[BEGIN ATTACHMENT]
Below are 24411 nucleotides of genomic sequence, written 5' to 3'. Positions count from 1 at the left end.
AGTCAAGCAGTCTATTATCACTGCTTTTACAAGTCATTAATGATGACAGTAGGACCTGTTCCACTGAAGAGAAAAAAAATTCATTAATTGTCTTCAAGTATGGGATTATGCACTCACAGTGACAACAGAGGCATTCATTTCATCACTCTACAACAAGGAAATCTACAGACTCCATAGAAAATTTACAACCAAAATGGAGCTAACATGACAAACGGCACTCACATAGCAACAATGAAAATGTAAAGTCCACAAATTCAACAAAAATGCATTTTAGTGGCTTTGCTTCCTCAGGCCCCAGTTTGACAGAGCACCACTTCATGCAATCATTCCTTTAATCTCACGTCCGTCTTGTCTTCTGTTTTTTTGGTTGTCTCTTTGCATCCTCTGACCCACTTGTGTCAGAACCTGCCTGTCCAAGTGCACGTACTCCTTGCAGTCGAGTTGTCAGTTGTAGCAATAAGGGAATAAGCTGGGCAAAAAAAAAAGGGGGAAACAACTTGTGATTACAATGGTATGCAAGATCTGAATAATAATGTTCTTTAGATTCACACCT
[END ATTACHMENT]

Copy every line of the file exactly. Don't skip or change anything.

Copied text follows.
Below are 24411 nucleotides of genomic sequence, written 5' to 3'. Positions count from 1 at the left end.
AGTCAAGCAGTCTATTATCACTGCTTTTACAAGTCATTAATGATGACAGTAGGACCTGTTCCACTGAAGAGAAAAAAAATTCATTAATTGTCTTCAAGTATGGGATTATGCACTCACAGTGACAACAGAGGCATTCATTTCATCACTCTACAACAAGGAAATCTACAGACTCCATAGAAAATTTACAACCAAAATGGAGCTAACATGACAAACGGCACTCACATAGCAACAATGAAAATGTAAAGTCCACAAATTCAACAAAAATGCATTTTAGTGGCTTTGCTTCCTCAGGCCCCAGTTTGACAGAGCACCACTTCATGCAATCATTCCTTTAATCTCACGTCCGTCTTGTCTTCTGTTTTTTTGGTTGTCTCTTTGCATCCTCTGACCCACTTGTGTCAGAACCTGCCTGTCCAAGTGCACGTACTCCTTGCAGTCGAGTTGTCAGTTGTAGCAATAAGGGAATAAGCTGGGCAAAAAAAAAAGGGGGAAACAACTTGTGATTACAATGGTATGCAAGATCTGAATAATAATGTTCTTTAGATTCACACCT